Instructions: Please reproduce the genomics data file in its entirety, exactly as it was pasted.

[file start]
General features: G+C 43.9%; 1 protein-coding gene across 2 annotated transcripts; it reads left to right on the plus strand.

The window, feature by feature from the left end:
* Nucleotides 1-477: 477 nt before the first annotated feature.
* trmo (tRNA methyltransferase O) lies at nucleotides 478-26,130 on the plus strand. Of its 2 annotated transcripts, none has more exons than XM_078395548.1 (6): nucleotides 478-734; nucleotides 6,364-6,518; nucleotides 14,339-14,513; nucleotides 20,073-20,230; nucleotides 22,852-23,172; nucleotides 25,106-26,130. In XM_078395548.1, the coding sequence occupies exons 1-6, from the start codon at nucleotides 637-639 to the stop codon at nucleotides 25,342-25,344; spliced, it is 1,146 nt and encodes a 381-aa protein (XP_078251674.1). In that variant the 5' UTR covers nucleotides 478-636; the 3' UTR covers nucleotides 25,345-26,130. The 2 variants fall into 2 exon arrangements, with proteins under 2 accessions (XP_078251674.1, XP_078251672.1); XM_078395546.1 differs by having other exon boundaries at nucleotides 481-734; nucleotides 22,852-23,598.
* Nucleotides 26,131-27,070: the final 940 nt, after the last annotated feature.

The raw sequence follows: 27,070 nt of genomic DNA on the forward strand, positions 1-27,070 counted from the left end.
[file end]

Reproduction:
General features: G+C 43.9%; 1 protein-coding gene across 2 annotated transcripts; it reads left to right on the plus strand.

The window, feature by feature from the left end:
* Nucleotides 1-477: 477 nt before the first annotated feature.
* trmo (tRNA methyltransferase O) lies at nucleotides 478-26,130 on the plus strand. Of its 2 annotated transcripts, none has more exons than XM_078395548.1 (6): nucleotides 478-734; nucleotides 6,364-6,518; nucleotides 14,339-14,513; nucleotides 20,073-20,230; nucleotides 22,852-23,172; nucleotides 25,106-26,130. In XM_078395548.1, the coding sequence occupies exons 1-6, from the start codon at nucleotides 637-639 to the stop codon at nucleotides 25,342-25,344; spliced, it is 1,146 nt and encodes a 381-aa protein (XP_078251674.1). In that variant the 5' UTR covers nucleotides 478-636; the 3' UTR covers nucleotides 25,345-26,130. The 2 variants fall into 2 exon arrangements, with proteins under 2 accessions (XP_078251674.1, XP_078251672.1); XM_078395546.1 differs by having other exon boundaries at nucleotides 481-734; nucleotides 22,852-23,598.
* Nucleotides 26,131-27,070: the final 940 nt, after the last annotated feature.

The raw sequence follows: 27,070 nt of genomic DNA on the forward strand, positions 1-27,070 counted from the left end.